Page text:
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"Tell me, who are you, alone, yourself and nameless?" - Tom Bombadil
This article describes a concept which is mentioned in J.R.R. Tolkien's works, but was never given a definite name.

Stoorish was the dialect of Westron spoken by the Stoor Hobbits.

Because of their relative isolation and different route during their Wandering Days, the Stoors borrowed peculiar linguistic manners from the Vales of Anduin or the Angle of Eriador.[1]

Stoorish characteristics with its Dunlendish background was retained in the Shire. Several regional peculiarities could be seen in regions that Stoors mostly settled in (eg. Buckland and the Marish). Bucklanders such as the Brandybucks wore peculiar names apparently derived from the former southern Stoorish.[2]

[edit] Inspiration

Tolkien said to the Dutch Translator, Max Schuchart, that there were "'Celtic' elements in Buckland and East-farthing names."[3]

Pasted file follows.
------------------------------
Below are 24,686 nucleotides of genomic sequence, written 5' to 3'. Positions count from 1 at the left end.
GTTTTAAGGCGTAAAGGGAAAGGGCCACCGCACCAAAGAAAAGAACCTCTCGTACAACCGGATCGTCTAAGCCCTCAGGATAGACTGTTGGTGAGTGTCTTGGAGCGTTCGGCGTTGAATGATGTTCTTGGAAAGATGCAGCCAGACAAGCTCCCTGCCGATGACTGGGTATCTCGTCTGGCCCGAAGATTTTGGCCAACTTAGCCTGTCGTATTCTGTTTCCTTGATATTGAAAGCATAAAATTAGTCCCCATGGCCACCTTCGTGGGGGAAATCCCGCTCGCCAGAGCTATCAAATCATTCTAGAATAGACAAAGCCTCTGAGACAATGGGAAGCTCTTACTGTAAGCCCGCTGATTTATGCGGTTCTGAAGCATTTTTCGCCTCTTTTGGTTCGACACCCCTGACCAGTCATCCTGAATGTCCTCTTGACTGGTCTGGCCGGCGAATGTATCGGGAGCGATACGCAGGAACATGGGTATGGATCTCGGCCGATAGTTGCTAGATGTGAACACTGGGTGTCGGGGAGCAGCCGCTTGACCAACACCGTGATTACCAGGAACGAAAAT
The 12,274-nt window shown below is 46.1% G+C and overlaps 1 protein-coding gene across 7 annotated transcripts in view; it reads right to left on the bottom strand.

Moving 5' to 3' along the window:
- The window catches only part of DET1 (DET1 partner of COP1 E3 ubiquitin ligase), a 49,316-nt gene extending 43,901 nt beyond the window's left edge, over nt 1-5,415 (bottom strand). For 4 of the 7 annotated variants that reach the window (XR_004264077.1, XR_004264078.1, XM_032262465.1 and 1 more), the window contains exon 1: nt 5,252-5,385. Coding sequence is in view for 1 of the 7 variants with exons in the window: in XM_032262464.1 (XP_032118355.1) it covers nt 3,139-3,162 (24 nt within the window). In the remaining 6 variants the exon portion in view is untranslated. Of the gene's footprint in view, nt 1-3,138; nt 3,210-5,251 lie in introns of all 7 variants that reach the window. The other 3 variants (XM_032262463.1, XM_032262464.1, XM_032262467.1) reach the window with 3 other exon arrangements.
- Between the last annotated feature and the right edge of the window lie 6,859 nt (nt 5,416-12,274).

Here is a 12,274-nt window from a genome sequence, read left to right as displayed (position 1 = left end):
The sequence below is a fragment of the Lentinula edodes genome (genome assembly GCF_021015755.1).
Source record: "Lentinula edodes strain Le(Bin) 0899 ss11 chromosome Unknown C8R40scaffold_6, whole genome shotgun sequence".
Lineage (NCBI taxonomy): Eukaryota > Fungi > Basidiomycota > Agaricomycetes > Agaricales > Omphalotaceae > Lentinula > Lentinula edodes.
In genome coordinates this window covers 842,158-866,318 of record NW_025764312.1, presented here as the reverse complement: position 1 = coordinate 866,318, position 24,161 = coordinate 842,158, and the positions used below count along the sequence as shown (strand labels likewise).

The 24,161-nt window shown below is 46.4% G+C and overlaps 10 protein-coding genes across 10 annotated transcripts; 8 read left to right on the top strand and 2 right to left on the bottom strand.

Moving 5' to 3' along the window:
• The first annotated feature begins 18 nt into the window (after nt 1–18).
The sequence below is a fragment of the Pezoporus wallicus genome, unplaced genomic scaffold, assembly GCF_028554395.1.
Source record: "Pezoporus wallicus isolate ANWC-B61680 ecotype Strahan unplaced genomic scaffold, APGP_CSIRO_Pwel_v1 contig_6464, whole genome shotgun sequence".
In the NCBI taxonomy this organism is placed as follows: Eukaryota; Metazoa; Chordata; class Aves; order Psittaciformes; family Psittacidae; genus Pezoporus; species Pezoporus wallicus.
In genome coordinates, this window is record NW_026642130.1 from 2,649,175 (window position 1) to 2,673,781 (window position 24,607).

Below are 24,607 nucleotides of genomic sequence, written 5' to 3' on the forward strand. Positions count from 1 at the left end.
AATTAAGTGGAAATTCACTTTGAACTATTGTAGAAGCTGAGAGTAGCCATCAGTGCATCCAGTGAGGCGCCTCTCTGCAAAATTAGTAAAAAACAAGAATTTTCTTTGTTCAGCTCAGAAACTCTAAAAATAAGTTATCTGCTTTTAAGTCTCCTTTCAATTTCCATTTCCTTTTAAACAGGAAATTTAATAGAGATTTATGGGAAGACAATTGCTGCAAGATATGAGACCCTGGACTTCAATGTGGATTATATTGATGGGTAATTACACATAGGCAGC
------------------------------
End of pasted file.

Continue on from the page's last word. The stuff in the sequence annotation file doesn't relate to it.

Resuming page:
The Stoors have Celtic elements in their names reflecting their Pre-Númenórean background (via the Dunlendings)[4]. Tolkien mentioned that the survival of traces of the older language of the Stoors and the Bree-men resembled the survival of Celtic elements in England.[5]

[edit] Portrayals in adapatations

2001: The Lord of the Rings (film series):

Meriadoc Brandybuck is described as being the linguistic "oddball" of the group: his accent is noticeably distinct from the other Hobbits seen on-screen, something of an invention between actor Dominic Monaghan and the dialect coaches, to reflect his unique origin.

2007: The Lord of the Rings Online

In keeping with Tolkien's usage of Celtic for non-Westron elements, the Stoor characters in Dunland are often seen with Welsh names.[6]


  1. J.R.R. Tolkien, The Lord of the Rings, "Prologue", "Concerning Hobbits"
  2. J.R.R. Tolkien, The Lord of the Rings, Appendix F, "The Languages and Peoples of the Third Age", "Of Hobbits"
  3. Wayne G. Hammond and Christina Scull (eds), The Lord of the Rings: A Reader's Companion, p. 93
  4. Jim Allan, An Introduction to Elvish "Giving of Names"
  5. J.R.R. Tolkien, The Lord of the Rings, Appendix F, "On Translation"
  6. Stoorish names